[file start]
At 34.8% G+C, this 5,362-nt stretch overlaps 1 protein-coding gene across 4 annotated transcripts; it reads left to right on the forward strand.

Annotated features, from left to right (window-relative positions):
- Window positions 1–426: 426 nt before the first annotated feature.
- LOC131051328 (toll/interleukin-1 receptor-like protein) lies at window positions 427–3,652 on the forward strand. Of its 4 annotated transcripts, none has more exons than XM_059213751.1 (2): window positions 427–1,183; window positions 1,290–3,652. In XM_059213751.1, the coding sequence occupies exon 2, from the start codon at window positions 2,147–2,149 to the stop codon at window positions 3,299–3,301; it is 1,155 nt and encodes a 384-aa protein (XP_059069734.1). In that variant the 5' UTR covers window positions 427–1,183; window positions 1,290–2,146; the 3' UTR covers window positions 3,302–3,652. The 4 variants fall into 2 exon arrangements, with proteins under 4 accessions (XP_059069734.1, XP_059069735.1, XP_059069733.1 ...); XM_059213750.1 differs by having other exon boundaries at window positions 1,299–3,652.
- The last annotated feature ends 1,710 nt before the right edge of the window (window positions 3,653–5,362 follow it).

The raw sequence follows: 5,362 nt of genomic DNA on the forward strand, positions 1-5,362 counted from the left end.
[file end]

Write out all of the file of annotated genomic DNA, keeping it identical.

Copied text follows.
At 34.8% G+C, this 5,362-nt stretch overlaps 1 protein-coding gene across 4 annotated transcripts; it reads left to right on the forward strand.

Annotated features, from left to right (window-relative positions):
- Window positions 1–426: 426 nt before the first annotated feature.
- LOC131051328 (toll/interleukin-1 receptor-like protein) lies at window positions 427–3,652 on the forward strand. Of its 4 annotated transcripts, none has more exons than XM_059213751.1 (2): window positions 427–1,183; window positions 1,290–3,652. In XM_059213751.1, the coding sequence occupies exon 2, from the start codon at window positions 2,147–2,149 to the stop codon at window positions 3,299–3,301; it is 1,155 nt and encodes a 384-aa protein (XP_059069734.1). In that variant the 5' UTR covers window positions 427–1,183; window positions 1,290–2,146; the 3' UTR covers window positions 3,302–3,652. The 4 variants fall into 2 exon arrangements, with proteins under 4 accessions (XP_059069734.1, XP_059069735.1, XP_059069733.1 ...); XM_059213750.1 differs by having other exon boundaries at window positions 1,299–3,652.
- The last annotated feature ends 1,710 nt before the right edge of the window (window positions 3,653–5,362 follow it).

The raw sequence follows: 5,362 nt of genomic DNA on the forward strand, positions 1-5,362 counted from the left end.